|IACHR Case 12.929
Loni Edmonds vs. Canada
IACHR Admits Petition Loni Edmonds 879-07
Like most indigenous nations in BC, the Lil’wat do not have a treaty with Canada, and
have consistently asserted their right to self-determination as a free and independent
unilaterally imposed its jurisdiction upon the Lil’wat through Canadian legislation (The
Indian Act) as well as a system of band councils which it recognized as indigenous
governing authorities instead of the traditional leadership. Via this instrumentation,
Canada has exercised de facto jurisdiction over indigenous children and families,
leading to its intensive scrutinization of indigenous parents, disproportionate child
seizure and (largely unscrutinized) foster care placement -- to strikingly deleterious
In this context, in 2007, the IHRAAM International Legal Clinic submitted a Petition to
the Inter-American Commission on Human Rights (IACHR) on behalf of Lil'wat mother,
Loni Edmonds, in relation to the seizure of her children by the BC Ministry of Children
and Family Development (MCFD) and their placement in foster care.
The IACHR is a principal and autonomous organ of the Organization of American States
(“OAS”) whose mission is to promote and protect human rights in the American
hemisphere. It is composed of seven independent members who serve in a personal
capacity. Created by the OAS in 1959, the Commission has its headquarters in
Washington, D.C. Together with the Inter-American Court of Human Rights (“the Court”
or “the I/A Court H.R.), installed in 1979, the Commission is one of the institutions
within the inter-American system for the protection of human rights (“IAHRS”).
In its Petition to the IACHR, IHRAAM argued that because it was impossible to raise in
Canadian courts the jurisdictional issue of whether Canada had lawful jurisdiction
over Lil’wat families and children, and the right to make the policy, laws and
enforcement resulting therefrom, Ms. Edmonds could not get a fair trial in Canadian
courts. Not only could the jurisdiction issue not be raised due to the legal principle of
Nemo Potest Esse Simul Actor et Judex, but also the inability to do so had been
empirically proved over a history of actual attempts to raise it.
In 2011 the IACHR advised that it had submitted the Edmonds Petition (Loni Edmonds
879-07) to Canada for its response. When Canada responded several months later,
the IACHR requested, received and submitted IHRAAM’s Observations on the Canada
Response back to Canada; Canada then again responded (twice), and on June 21,
2012, IHRAAM again submitted its Observations 2 to Canada’s second response. On
July 30, 2012, Canada responded again, and, as requested by the IACHR, IHRAAM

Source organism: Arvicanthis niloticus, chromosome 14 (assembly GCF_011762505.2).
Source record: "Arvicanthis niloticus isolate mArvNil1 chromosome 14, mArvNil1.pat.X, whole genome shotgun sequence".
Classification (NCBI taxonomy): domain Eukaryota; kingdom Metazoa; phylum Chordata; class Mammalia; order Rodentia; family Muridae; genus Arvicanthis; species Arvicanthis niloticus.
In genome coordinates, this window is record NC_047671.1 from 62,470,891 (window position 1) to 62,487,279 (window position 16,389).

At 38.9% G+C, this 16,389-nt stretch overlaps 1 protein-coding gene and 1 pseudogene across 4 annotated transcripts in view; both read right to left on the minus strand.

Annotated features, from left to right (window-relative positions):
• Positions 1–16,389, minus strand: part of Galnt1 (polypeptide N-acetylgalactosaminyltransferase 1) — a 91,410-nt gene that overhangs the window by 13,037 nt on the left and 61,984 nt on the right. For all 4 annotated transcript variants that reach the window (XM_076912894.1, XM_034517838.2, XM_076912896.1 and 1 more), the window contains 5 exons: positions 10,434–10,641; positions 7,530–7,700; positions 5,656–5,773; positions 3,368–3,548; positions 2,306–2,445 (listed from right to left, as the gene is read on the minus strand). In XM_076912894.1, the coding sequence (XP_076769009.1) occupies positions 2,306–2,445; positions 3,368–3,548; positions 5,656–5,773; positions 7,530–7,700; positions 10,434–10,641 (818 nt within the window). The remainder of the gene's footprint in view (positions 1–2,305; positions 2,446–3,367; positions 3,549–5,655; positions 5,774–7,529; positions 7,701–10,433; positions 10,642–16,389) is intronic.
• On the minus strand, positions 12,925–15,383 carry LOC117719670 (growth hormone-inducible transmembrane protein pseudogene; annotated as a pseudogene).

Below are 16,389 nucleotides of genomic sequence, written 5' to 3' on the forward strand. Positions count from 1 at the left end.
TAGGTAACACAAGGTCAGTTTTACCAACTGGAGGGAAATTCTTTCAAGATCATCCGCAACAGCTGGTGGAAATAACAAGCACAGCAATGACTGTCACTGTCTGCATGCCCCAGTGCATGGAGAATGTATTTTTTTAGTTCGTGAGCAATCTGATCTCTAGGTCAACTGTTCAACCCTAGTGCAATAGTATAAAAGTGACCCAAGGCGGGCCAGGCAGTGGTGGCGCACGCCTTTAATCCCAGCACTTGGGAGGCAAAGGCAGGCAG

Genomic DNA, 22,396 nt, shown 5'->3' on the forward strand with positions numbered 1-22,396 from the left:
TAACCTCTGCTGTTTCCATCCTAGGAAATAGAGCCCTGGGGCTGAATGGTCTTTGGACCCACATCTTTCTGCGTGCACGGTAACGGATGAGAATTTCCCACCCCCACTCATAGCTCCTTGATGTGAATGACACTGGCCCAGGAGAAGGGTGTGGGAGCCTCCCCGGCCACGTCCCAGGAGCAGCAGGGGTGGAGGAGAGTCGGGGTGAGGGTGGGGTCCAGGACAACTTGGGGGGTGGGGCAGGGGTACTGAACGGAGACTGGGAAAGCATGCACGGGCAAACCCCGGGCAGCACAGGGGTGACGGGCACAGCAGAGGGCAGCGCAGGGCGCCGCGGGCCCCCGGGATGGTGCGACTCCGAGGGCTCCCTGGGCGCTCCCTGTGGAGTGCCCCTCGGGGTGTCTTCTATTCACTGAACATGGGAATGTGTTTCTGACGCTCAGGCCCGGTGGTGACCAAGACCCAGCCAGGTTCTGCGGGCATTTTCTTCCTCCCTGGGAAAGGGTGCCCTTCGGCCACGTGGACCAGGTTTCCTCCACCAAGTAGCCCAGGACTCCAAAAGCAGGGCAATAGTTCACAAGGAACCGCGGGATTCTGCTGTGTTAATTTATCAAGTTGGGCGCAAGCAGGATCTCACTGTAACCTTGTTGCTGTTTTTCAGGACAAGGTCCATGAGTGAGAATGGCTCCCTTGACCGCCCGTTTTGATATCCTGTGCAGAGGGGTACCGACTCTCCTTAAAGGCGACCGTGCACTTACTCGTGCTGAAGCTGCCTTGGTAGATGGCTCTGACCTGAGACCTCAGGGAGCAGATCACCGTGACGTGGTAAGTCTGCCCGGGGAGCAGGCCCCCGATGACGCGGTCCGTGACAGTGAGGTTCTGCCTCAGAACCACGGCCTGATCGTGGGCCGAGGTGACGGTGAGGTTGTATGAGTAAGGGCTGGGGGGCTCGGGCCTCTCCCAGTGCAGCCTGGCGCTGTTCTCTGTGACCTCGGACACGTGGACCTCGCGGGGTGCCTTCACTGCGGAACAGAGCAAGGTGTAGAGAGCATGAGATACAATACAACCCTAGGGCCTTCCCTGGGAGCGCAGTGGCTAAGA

submitted further Observations on the fourth Canada response. On September 20th,
2012, the IACHR informed IHRAAM that these Observations had again been passed on
to Canada for its response and that Canada had been given one month to respond.
IHRAAM awaits further word of Canada's fifth response. By communication dated
January 23, 2014, the IACHR advised IHRAAM that it has admitted the case, forwarding
to IHRAAM its Report on Admissibility No. 89/13.
As a result of continuing MCFD actions, Loni Edmonds has not only lost her six
children, but also her place of residence, as she was viewed as no longer entitled to
the degree of housing support that she had enjoyed when living with her children.
She has been effectively homeless since 2007 and living on a monthly stipend of
$235. There is a waiting list of over 200 persons for single person residence on her
Reserve. As she has no home, her homelessness remains a barrier in her long
struggle to regain custody of her children.
This case is extremely significant not just in relation to the well being of indigenous
children in Canada, who continue to be placed in Foster Care at nearly three times the
numbers of Residential School placements at their peak. It is germane to the issue of
investment and development in BC, insofar as corporations must decide whether they
will respect indigenous nations’ sovereignty, or continue to follow the practice of
Canada in signing resource-related agreements outside of legitimate treaty
settlements. While BC and Canada have set in motion a number of processes and
mechanisms to try to resolve what is recognized as the “uncertainty” surrounding
Canada/BC’s legal title to land, resources and jurisdiction in British Columbia, their
success has been minimal. Even the Indian Act-empowered indigenous governments
have been reluctant to accede to the terms offered, which in the guise of “treaties”
appear to require extinguishment of indigenous sovereign rights and title.
|An international NGO in consultative status with the United Nations
Tracey Robinson, IACHR Commissioner on
the Rights of Women (center) meets with
IHRAAM-IACHR petition instigator, James
Louie (left) and Loni Edmonds (right) at
the Renaissance Inn, Vancouver on
August 9th, 2013.
TO VIEW THE NEW DOCUMENTARY
ON LONI EDMONDS, CLICK HERE:
Press release: INTERNATIONAL
COURT ADMITS LIL’WAT PETITION
AGAINST BC/CANADA CHILD
SPEAKING TOUR: Petitioners, Loni Edmonds v.
Canada. November 19-24, 2014 the Petitioners will visit
five BC cities to speak about the LIl'wat case at the
Inter-American Commission on Human Rights. View poster
with places and dates here.
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